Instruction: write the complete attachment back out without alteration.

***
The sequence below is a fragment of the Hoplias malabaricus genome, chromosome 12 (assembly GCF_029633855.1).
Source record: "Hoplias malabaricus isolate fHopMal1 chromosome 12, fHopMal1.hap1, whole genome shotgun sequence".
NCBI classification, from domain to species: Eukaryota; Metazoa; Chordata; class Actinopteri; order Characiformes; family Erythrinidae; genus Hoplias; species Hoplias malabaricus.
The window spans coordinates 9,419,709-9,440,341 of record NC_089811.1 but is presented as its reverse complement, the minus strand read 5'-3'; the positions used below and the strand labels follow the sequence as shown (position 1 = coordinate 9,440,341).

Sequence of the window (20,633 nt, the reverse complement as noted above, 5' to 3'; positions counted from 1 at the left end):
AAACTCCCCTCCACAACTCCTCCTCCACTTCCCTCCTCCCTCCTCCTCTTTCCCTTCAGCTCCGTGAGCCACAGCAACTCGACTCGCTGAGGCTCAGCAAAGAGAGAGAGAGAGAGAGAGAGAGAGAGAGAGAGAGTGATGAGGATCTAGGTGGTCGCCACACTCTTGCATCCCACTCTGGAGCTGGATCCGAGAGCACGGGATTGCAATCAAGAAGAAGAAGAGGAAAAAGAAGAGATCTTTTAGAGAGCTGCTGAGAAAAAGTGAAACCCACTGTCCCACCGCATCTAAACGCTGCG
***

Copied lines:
The sequence below is a fragment of the Hoplias malabaricus genome, chromosome 12 (assembly GCF_029633855.1).
Source record: "Hoplias malabaricus isolate fHopMal1 chromosome 12, fHopMal1.hap1, whole genome shotgun sequence".
NCBI classification, from domain to species: Eukaryota; Metazoa; Chordata; class Actinopteri; order Characiformes; family Erythrinidae; genus Hoplias; species Hoplias malabaricus.
The window spans coordinates 9,419,709-9,440,341 of record NC_089811.1 but is presented as its reverse complement, the minus strand read 5'-3'; the positions used below and the strand labels follow the sequence as shown (position 1 = coordinate 9,440,341).

Sequence of the window (20,633 nt, the reverse complement as noted above, 5' to 3'; positions counted from 1 at the left end):
AAACTCCCCTCCACAACTCCTCCTCCACTTCCCTCCTCCCTCCTCCTCTTTCCCTTCAGCTCCGTGAGCCACAGCAACTCGACTCGCTGAGGCTCAGCAAAGAGAGAGAGAGAGAGAGAGAGAGAGAGAGAGAGAGTGATGAGGATCTAGGTGGTCGCCACACTCTTGCATCCCACTCTGGAGCTGGATCCGAGAGCACGGGATTGCAATCAAGAAGAAGAAGAGGAAAAAGAAGAGATCTTTTAGAGAGCTGCTGAGAAAAAGTGAAACCCACTGTCCCACCGCATCTAAACGCTGCG